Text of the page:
Video Games Get Serious

Imagine playing a videogame that you win not by killing or
harming anyone, but by freeing yourself of karma and purifying your
chakras. Instead of blasting through worlds with machine guns, you
ride elephants, read the stars, meditate, and practice Ayurvedic
healing. Rather than acquiring increasingly destructive weaponry or
meaningless points, you gain clairvoyance, invisibility, or the
ability to levitate. Best of all, instead of having three lives,
your character is reincarnated.

This was the concept video game designer Allen Varney proposed
when he was recruited by a group of well-heeled recent graduates
from the Maharishi University of Management in Fairfield, Iowa, to
create a video game that would convey Hindu principles of
nonviolence. As Varney amusingly recounts for the gaming magazine
Escapist, things didn’t turn out as
planned. The Maharishi grads just didn’t have the graphic skills to
execute their complex vision.

Others, however, are meeting with a modicum of success in their
attempts to create alternatives to shoot-’em-ups like Grand Theft
Auto. In
Greater Good, Kathy M. Newman cites
PeaceMaker as one of a growing slate of
‘serious’ games aimed at raising ‘users’ awareness of real-world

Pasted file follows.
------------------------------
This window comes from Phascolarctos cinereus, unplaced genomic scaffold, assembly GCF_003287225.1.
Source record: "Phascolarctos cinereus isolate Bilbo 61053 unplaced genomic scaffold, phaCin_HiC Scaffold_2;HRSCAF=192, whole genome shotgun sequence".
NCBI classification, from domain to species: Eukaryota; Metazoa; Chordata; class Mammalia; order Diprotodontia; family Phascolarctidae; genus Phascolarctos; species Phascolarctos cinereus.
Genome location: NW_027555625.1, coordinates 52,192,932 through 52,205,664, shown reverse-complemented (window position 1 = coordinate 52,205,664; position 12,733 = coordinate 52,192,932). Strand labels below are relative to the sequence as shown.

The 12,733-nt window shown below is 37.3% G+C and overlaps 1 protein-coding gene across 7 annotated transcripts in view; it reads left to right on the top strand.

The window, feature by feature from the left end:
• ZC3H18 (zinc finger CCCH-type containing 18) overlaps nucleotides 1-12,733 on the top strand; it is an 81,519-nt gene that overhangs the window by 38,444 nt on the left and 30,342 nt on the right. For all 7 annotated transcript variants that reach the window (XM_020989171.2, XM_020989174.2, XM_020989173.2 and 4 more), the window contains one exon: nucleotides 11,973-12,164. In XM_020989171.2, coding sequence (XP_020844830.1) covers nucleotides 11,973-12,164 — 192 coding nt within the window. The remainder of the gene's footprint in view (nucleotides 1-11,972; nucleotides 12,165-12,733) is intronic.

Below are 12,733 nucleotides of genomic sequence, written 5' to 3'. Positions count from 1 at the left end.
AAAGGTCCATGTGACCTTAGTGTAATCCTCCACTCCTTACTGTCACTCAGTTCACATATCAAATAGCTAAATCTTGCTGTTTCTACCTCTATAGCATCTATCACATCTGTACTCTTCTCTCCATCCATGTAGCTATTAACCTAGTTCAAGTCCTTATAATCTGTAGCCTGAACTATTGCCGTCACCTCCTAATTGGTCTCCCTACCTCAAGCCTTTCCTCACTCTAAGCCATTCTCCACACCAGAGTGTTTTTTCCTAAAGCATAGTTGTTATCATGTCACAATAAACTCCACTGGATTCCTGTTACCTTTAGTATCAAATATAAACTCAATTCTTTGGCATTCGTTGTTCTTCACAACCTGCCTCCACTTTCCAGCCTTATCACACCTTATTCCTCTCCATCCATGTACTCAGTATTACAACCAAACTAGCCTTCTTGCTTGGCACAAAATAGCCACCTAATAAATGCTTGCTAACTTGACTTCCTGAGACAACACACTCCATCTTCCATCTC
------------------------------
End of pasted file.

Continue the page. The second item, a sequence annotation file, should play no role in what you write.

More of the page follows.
social and political issues.’ Created by a former Israeli army
captain, the game has players navigate the perils of the
Israeli-Palestinian conflict as either the Israeli prime
minister or the Palestinian president and has proven an engaging
educational tool for students in the United States and

Plenty, Deborah Snoonian reports on
another game that’s tackling a seemingly intractable problem:
global warming. Adventure Ecology lets students as young as
nine tackle feats including ‘preventing deforestation, scoping
out alternative fuel strategies, or convincing a clothing
company to sell eco-friendly duds.’

Of course, these games probably won’t appeal to the young guys,
who are the industry’s bread and butter, so don’t expect them to be
lining store shelves any time soon. As serious game expert Marc
Prensky tells Greater Good, such games ‘should probably be
funded by universities or foundations and then distributed for
free.’ The games are, however, offering interesting alternatives to
those drawn to the medium but not its violent messages.

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My Hindu Shooter

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Digital Diplomacy

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